'Tinpot dictator' helped father XP

It was a severe case of managerial bullying that set Kent Beck on the road to extreme programming (XP) - a software development approach he invented that's now catching on in New Zealand.

It was a severe case of managerial bullying that set Kent Beck on the road to extreme programming (XP) — a software development approach he invented that’s now catching on in New Zealand.

“I’d always been a technically focused person,” says the Oregon-based developer, who was in Auckland last week for a two-day conference on the XP methodology. “Then I visited an investment bank and saw a tinpot dictator bullying his technical staff. I was absolutely furious at how this son-of-a-bitch was treating these programmers.”

Beck says the team was doing poorly, but instead of blaming the programmers the boss should have been looking for better ways to manage the project.

A few years later he was called in to fix a failing payroll development at car maker Chrysler. To get the project back on track Beck took what he knew were good practices in software engineering and carried them to extremes, while assuming all others were overheads and ignoring them.

“I took everything I knew and cranked all the knobs up to 10. Testing is a good idea so we tested all the time. Talking to customers is good so we had them sitting in the same room as the programmers. Design is good so we spent time on design every day. That was the initial premise and it’s the sense of ‘extreme’ in extreme programming.”

In 1996 Beck brought 12 core practices together and coined the term.

Under the practice known as “the planning game”, business people write desired features on index cards known as “user stories”. The development team estimates how much effort each story will take and how long it will take to produce. Business then decides which stories to implement in what order.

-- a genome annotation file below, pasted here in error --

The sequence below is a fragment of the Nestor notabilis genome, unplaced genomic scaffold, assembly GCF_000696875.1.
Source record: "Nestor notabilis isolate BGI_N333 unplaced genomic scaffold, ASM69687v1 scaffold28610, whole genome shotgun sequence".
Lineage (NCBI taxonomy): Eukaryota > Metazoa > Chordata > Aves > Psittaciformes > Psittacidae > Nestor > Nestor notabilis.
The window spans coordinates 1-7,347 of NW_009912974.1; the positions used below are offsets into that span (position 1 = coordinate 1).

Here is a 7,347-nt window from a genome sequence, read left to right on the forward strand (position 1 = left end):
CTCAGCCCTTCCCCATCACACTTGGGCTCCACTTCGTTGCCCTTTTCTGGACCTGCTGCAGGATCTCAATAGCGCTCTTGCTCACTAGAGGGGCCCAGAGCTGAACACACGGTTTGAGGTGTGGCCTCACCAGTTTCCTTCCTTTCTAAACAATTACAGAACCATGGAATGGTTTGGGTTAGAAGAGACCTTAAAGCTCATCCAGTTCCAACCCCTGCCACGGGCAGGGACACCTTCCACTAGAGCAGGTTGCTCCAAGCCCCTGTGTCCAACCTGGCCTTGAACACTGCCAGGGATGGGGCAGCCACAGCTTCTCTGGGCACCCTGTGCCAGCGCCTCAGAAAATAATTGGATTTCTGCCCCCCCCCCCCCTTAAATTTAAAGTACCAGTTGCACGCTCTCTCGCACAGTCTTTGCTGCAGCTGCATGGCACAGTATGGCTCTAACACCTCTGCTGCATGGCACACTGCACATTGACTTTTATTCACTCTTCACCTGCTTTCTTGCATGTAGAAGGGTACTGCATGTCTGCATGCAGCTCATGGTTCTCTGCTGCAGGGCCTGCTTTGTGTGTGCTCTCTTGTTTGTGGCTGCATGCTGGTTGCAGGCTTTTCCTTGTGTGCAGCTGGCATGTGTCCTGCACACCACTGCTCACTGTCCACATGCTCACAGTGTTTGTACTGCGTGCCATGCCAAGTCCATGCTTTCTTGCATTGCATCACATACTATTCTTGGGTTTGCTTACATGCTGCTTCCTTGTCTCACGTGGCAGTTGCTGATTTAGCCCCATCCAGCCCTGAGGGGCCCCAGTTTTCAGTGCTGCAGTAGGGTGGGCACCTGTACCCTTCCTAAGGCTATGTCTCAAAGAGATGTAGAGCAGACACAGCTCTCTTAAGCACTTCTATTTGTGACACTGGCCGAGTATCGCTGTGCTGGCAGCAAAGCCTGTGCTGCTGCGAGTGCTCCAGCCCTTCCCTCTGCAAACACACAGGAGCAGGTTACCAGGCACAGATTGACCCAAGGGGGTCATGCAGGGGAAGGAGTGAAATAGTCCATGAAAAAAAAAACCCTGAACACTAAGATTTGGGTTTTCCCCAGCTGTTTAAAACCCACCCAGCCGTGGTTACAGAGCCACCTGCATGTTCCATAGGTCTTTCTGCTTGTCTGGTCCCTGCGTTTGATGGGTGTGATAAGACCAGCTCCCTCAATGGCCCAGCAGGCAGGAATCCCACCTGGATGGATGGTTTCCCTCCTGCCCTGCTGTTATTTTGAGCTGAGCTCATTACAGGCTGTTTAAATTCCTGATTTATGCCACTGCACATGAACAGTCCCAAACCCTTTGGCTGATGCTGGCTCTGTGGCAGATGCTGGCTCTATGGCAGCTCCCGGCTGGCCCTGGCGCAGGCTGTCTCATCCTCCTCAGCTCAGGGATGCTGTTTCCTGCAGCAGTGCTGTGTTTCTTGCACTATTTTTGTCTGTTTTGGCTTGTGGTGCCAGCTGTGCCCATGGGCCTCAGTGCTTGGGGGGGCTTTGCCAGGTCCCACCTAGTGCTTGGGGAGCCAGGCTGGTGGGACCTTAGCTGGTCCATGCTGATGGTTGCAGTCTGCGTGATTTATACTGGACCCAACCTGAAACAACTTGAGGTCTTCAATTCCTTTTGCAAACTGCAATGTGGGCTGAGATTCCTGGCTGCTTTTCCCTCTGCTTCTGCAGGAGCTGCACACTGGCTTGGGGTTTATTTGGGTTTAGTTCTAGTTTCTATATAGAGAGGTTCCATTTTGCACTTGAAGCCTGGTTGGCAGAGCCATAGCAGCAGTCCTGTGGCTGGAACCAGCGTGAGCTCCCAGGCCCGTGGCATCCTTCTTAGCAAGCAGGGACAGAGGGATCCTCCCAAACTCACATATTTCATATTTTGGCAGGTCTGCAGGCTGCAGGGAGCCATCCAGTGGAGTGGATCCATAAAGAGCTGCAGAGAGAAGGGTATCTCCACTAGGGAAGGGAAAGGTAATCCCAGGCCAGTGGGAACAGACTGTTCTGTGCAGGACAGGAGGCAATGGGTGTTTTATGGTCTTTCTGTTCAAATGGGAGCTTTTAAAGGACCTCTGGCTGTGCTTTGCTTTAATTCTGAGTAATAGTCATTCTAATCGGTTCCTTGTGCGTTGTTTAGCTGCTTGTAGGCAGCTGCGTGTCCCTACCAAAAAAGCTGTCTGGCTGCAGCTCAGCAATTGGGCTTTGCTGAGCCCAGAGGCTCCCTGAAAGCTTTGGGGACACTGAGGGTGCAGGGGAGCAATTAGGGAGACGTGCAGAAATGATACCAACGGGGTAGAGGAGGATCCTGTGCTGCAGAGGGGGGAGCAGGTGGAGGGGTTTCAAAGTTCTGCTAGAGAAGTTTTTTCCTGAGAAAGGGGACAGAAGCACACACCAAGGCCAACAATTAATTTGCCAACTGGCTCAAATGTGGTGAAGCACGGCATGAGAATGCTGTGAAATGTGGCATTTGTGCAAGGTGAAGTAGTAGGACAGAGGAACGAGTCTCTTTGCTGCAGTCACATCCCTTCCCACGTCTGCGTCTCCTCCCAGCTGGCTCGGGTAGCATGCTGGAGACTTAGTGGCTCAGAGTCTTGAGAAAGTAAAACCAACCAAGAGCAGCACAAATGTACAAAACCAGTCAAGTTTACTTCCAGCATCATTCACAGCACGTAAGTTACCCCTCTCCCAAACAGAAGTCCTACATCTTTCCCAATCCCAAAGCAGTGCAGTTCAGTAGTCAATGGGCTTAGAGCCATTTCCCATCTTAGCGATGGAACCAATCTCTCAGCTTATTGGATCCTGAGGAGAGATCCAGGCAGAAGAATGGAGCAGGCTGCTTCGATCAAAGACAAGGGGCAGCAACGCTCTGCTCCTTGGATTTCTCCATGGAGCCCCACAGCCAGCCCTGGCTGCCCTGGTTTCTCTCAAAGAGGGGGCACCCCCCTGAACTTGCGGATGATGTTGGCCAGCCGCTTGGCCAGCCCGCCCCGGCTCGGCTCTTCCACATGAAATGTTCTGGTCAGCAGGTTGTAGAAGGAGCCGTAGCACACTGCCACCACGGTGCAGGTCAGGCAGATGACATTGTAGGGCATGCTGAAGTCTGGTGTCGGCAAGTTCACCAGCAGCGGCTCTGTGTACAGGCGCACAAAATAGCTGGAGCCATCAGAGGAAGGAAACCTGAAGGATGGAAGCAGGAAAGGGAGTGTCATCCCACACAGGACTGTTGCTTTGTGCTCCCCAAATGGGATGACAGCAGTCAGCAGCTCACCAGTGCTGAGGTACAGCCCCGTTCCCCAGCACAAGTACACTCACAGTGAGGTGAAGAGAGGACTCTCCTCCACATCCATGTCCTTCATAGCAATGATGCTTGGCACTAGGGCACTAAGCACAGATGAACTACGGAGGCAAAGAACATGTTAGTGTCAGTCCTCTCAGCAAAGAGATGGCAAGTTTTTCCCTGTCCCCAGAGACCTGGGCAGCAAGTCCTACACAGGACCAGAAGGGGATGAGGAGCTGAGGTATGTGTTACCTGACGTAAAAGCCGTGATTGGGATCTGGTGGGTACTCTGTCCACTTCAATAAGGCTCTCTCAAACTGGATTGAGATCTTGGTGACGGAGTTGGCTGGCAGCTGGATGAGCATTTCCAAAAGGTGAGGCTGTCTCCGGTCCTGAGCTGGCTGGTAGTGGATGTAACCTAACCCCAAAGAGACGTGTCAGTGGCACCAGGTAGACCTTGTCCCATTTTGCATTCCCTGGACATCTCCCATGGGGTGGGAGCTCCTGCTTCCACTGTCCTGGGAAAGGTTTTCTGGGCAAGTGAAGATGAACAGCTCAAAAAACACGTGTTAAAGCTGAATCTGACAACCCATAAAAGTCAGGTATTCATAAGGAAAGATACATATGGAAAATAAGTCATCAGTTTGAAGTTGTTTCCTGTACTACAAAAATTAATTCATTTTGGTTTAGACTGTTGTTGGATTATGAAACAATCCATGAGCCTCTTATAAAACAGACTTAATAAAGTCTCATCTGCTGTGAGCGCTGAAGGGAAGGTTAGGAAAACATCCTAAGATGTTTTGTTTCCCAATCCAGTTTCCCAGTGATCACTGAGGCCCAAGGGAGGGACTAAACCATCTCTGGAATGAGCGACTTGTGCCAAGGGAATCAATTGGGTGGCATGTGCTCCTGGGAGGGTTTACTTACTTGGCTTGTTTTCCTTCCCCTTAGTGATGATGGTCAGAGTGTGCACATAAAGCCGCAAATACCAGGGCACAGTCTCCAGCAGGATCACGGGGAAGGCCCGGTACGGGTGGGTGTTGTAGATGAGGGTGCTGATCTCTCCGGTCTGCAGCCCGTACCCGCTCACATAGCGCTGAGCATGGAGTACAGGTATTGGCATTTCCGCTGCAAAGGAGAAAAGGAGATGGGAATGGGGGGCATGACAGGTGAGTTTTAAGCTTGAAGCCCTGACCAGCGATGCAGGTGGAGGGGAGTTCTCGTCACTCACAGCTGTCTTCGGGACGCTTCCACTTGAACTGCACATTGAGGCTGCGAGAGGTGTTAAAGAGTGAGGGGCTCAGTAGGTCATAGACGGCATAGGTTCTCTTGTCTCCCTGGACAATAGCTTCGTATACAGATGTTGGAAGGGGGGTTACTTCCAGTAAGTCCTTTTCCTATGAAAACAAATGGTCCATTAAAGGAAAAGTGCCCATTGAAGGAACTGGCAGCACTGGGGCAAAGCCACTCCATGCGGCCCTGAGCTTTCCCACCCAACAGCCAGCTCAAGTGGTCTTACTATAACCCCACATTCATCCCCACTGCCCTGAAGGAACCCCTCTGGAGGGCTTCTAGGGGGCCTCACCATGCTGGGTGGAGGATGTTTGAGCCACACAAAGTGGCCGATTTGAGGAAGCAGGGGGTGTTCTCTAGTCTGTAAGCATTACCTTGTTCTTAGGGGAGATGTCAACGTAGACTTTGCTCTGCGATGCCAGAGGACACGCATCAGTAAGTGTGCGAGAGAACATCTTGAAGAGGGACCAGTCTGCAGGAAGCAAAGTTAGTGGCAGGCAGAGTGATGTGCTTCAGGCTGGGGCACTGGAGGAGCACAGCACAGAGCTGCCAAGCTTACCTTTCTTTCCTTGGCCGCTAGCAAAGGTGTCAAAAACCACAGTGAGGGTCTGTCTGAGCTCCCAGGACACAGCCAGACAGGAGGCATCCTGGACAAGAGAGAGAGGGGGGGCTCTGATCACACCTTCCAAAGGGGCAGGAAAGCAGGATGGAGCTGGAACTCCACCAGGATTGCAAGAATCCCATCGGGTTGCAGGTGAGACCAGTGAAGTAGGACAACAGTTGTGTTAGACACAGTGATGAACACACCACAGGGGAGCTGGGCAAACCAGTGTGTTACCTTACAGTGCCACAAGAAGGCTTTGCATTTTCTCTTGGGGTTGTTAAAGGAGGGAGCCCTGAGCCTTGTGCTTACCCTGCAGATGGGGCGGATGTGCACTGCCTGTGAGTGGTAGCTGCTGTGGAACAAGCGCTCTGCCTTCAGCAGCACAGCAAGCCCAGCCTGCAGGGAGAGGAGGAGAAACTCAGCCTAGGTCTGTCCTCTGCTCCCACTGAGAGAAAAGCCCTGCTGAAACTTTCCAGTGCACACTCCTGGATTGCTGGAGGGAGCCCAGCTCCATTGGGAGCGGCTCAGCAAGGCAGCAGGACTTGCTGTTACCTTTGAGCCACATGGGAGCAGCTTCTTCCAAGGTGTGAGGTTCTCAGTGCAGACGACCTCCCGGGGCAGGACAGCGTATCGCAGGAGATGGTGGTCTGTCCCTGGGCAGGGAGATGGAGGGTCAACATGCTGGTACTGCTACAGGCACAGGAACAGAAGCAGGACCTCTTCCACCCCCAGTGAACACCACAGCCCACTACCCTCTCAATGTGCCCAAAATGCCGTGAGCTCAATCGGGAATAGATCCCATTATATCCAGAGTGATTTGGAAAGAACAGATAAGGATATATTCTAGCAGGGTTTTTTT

“That’s not the end of the conversation, it’s the beginning,” says Beck. “Business people are responsible for scope. If a feature’s not there it’s because business didn’t want it. If you write a spec at the beginning you’re tempted to push everything into it, but if you have ongoing dialogue you align business and technology.”

Beck even uses the approach in everyday life. “Anytime I have too much to do I write everything on index cards, assign the cards weights, estimate what should get done based on weights, and then choose.”

Other practices include “small releases”, whereby companies start with the smallest useful feature set and release early and often, adding a few features each time, and the “40-hour work week”, which means programmers go home on time. In crunch time up to a week of overtime is allowed, but consecutive weeks of overtime are a sign that something is wrong.

“The industrial revolution set up this management/labour conflict which has been unconsciously adopted in software development,” says Beck. “The goal of XP is to slice projects very thinly so we specify, estimate and deliver something concrete on a regular and ongoing basis. Management is happy to see ongoing progress and you create a virtuous spiral.”

Over the past five years extreme programming has steadily gained acceptance around the world despite the fact that it can cause upheaval at work when introduced, he says.

“People have to learn new skills, which isn’t easy, but over-riding everything are the questions: Is the software going to be better if the customer sits with the team? And is it worth it? If not, don’t do it,” says Beck.

Beck says projects best suited to XP are those with small teams, rapid release cycles, and rapid and violently changing requirements. It is also more suited to object-oriented programming languages.

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